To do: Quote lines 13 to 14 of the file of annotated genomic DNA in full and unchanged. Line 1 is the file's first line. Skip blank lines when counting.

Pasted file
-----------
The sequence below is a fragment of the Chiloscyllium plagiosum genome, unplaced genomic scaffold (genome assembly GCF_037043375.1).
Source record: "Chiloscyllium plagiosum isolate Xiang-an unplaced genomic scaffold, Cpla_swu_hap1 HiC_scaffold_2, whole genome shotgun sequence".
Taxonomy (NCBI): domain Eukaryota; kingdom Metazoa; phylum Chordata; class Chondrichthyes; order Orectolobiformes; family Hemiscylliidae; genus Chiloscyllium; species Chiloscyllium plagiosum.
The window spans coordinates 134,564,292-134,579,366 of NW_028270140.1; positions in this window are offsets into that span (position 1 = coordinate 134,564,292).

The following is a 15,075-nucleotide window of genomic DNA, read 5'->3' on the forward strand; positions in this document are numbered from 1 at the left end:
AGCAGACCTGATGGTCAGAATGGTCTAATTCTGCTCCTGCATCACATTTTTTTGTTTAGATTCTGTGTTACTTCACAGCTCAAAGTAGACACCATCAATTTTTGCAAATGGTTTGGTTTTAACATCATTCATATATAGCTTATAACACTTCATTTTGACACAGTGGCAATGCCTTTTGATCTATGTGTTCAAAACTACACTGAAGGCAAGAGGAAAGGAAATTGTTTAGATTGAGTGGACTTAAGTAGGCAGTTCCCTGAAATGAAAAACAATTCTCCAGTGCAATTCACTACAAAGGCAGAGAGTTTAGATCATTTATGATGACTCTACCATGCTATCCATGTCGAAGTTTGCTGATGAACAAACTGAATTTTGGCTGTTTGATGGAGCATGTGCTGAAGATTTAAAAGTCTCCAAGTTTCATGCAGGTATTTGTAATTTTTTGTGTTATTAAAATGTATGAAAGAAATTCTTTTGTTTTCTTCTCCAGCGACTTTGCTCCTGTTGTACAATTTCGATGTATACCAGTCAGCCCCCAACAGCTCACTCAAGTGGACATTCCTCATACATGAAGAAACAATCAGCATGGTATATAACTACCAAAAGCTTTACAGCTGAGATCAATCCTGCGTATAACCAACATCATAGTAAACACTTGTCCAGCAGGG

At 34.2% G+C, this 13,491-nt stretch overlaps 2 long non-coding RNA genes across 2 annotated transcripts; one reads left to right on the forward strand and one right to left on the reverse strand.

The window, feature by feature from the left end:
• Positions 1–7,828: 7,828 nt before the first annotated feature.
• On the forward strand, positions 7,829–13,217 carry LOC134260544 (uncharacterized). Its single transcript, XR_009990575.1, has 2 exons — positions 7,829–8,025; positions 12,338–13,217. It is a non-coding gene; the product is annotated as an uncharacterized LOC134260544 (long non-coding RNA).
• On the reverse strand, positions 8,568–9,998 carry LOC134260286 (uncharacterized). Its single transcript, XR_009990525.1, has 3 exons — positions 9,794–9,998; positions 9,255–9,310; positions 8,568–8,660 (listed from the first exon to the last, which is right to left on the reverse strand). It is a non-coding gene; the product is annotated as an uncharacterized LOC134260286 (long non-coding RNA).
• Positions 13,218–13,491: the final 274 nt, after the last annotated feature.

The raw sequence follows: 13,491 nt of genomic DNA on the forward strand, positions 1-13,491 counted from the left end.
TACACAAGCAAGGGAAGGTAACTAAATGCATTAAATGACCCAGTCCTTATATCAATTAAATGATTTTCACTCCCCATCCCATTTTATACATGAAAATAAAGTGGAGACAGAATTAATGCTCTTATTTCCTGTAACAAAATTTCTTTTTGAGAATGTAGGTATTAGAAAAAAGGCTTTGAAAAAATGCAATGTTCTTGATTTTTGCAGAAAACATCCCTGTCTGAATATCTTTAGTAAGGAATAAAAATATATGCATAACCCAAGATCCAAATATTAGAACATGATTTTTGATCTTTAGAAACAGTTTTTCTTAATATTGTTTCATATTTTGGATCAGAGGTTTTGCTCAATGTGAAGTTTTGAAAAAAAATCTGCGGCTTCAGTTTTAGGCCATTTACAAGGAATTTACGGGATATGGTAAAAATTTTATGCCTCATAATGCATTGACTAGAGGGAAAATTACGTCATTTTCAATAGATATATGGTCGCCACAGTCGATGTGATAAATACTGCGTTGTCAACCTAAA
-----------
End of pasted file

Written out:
The raw sequence follows: 13,491 nt of genomic DNA on the forward strand, positions 1-13,491 counted from the left end.
TACACAAGCAAGGGAAGGTAACTAAATGCATTAAATGACCCAGTCCTTATATCAATTAAATGATTTTCACTCCCCATCCCATTTTATACATGAAAATAAAGTGGAGACAGAATTAATGCTCTTATTTCCTGTAACAAAATTTCTTTTTGAGAATGTAGGTATTAGAAAAAAGGCTTTGAAAAAATGCAATGTTCTTGATTTTTGCAGAAAACATCCCTGTCTGAATATCTTTAGTAAGGAATAAAAATATATGCATAACCCAAGATCCAAATATTAGAACATGATTTTTGATCTTTAGAAACAGTTTTTCTTAATATTGTTTCATATTTTGGATCAGAGGTTTTGCTCAATGTGAAGTTTTGAAAAAAAATCTGCGGCTTCAGTTTTAGGCCATTTACAAGGAATTTACGGGATATGGTAAAAATTTTATGCCTCATAATGCATTGACTAGAGGGAAAATTACGTCATTTTCAATAGATATATGGTCGCCACAGTCGATGTGATAAATACTGCGTTGTCAACCTAAA